Ashish Chavan, Mokashi’s advocate, told the court that he will file an affidavit by next hearing. Ganesh Sovani, petitioner’s counsel requested the court that former Pune commissioner, Jayant Umranikar, be asked to file an affidavit.

Flat Registration Offices To Be Linked To Curb Scams

At a time when property registration frauds are becoming increasingly commonplace, the state government has decided to interlink all sub-registrars’ offices. The move will curb instances of a single flat or a property being registered in names of multiple buyers. Once the offices are connected, registration officials will be able to verify if a sale deed has been registered at any other sub-registrar’s office on an earlier occasion.

At present, property transactions in Mumbai, Pune, Thane and Nagpur can be registered at any of the sub-registrars’ offices located in each district. This means that even if your house is in Bandra, you can get it registered, say, at the Borivli sub-registrar’s office. However, there’s a flaw in this system. As the sub-registrars’ offices are not interlinked, officials have no way of ascertaining if the same flat or property has been registered elsewhere.

Unscrupulous minds have been exploiting this very lack of coordination and instances of a single flat being registered in the names of multiple buyers have surfaced. In the absence of a common database on property registrations, many citizens had to run from pillar to post to get their home loans approved as banking officials found it hard to get correct details during the verification process.

The issue was recently raised in a meeting called to discuss how to better disbursement of home loans. The meeting, held in Mantralaya, was chaired by chief secretary J P Dange. During the meeting, housing secretary Sitaram Kunte pointed out that there has been a sharp rise in property registration frauds. “Taking cognizance of the issue raised by Kunte, Dange directed the officials concerned to rectify the registration system at the earliest to prevent recurrence of such scams,” a senior Mantralaya official said.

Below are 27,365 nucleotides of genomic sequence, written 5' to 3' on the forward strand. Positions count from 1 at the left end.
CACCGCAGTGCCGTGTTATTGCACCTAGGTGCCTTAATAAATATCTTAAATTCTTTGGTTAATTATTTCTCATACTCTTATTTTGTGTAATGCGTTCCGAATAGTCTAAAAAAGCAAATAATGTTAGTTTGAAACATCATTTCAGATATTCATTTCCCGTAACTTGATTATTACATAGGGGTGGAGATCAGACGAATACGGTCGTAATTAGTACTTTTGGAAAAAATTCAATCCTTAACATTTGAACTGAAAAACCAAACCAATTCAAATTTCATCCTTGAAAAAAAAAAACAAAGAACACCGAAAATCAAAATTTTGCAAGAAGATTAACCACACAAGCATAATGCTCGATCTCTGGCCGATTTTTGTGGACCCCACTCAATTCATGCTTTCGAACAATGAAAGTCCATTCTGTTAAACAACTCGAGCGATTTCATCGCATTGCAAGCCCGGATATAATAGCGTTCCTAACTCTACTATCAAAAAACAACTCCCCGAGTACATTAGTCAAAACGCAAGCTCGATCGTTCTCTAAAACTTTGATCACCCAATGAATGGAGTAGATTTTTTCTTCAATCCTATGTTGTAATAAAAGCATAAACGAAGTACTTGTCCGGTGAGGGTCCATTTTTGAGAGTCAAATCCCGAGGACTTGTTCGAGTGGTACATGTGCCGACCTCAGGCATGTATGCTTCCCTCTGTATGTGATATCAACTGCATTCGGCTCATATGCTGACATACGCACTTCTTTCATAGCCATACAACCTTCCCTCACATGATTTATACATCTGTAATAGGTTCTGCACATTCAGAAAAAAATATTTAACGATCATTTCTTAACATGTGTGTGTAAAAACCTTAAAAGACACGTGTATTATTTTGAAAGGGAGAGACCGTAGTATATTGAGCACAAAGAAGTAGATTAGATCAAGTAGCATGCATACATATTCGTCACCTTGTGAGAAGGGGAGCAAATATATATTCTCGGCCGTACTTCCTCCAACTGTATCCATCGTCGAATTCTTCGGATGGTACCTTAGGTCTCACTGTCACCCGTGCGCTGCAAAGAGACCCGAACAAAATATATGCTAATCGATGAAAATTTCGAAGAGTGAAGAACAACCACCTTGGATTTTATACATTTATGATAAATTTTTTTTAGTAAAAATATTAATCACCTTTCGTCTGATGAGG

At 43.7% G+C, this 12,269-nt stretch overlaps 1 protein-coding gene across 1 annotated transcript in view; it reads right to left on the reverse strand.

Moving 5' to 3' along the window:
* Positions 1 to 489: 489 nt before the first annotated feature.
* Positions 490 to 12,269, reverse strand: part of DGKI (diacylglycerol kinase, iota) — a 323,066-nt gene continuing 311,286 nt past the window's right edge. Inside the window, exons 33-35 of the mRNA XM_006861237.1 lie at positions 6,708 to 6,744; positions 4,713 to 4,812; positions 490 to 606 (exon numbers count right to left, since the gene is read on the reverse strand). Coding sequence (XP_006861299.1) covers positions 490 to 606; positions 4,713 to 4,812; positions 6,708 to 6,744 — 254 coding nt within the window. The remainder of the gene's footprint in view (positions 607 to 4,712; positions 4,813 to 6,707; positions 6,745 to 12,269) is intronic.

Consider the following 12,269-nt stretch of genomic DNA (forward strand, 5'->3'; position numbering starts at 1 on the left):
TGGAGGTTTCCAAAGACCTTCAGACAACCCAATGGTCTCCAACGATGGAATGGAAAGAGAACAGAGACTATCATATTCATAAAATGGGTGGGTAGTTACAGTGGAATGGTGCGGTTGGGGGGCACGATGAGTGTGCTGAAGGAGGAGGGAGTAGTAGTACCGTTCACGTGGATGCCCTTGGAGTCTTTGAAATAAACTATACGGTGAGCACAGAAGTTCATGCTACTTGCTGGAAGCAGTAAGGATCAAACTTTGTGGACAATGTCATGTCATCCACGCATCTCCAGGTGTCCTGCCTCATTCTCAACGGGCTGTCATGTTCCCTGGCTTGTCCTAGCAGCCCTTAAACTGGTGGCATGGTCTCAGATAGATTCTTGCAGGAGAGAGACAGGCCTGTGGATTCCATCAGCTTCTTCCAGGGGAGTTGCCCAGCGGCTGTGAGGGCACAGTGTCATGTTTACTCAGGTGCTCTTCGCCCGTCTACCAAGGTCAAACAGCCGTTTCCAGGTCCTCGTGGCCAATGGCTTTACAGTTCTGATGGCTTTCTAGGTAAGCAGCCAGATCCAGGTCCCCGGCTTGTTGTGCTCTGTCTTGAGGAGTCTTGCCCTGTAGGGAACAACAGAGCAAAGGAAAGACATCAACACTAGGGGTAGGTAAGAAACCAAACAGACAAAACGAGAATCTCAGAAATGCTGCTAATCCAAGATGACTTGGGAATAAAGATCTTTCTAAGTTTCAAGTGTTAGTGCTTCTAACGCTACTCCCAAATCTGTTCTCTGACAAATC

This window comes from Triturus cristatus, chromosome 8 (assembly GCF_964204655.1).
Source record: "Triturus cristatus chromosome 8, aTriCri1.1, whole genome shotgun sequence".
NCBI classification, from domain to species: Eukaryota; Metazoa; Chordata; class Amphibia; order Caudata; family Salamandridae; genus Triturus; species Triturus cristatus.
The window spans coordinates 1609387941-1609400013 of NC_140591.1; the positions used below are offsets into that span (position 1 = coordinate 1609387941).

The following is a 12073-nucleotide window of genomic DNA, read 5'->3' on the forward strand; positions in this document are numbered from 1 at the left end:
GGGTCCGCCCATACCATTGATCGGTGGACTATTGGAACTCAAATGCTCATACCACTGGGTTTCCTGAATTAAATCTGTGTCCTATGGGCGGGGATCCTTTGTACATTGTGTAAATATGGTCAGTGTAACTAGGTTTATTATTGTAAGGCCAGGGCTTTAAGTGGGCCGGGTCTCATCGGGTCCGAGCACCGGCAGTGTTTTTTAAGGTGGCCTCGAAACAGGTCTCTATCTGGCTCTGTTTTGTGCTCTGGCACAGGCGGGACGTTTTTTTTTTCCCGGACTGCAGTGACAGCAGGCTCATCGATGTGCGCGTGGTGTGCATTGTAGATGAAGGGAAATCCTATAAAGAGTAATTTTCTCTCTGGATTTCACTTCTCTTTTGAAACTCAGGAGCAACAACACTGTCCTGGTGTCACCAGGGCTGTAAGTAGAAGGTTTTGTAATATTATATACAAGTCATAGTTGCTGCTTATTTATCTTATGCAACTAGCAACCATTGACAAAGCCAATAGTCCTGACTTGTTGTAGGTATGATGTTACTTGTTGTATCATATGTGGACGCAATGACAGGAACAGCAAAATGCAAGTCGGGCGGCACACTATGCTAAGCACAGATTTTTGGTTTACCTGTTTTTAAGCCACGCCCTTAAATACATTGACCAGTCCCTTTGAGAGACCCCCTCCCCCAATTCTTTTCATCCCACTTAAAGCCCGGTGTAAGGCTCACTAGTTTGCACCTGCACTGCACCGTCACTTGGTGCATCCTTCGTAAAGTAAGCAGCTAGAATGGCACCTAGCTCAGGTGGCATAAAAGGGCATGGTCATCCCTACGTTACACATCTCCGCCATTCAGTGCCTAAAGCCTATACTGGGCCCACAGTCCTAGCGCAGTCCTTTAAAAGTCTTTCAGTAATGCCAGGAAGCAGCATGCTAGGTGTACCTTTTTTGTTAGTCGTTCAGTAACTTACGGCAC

Collections from registration and stamp duty have witnessed a four-fold hike in the last decade. The government earned Rs 2,200 crore during the financial year 2000-01, while the figure shot up to Rs 9,600 crore in 2009-10.

Pune Property Tax Defaulters To Face 2% Monthly Fine

PUNE: The Pune Municipal Corporation (PMC) has decided to execute the state government’s notification to impose a two per cent penalty on people who fail to pay their property tax for the first six months of the year 2010-11 before September 30.

The government notification of May 31, 2010, has authorised the civic body to impose a fine of two per cent on the tax amount for every defaulting month if the property tax is not paid within a given period of time. The second instalment of the property tax has to be paid before December 31, 2010.

In the last two years, the PMC has brought nearly 80,000 properties under its tax net. However, an estimated 45,000 properties still remain out of its reach. The standing committee has repeatedly told the administration to make an effort to widen its tax net. Once the unassessed properties are covered, the civic body is expected to get an additional revenue of Rs 100 crore to 150 crore.

The PMC’s tax collection and assessment department has already submitted a plan regarding this to the standing committee. After octroi, property tax is a major source of revenue for the PMC. The department has proposed that digital pictures of all properties be taken for records and an aluminium plate be fixed on each property, identifying its survey number and other details.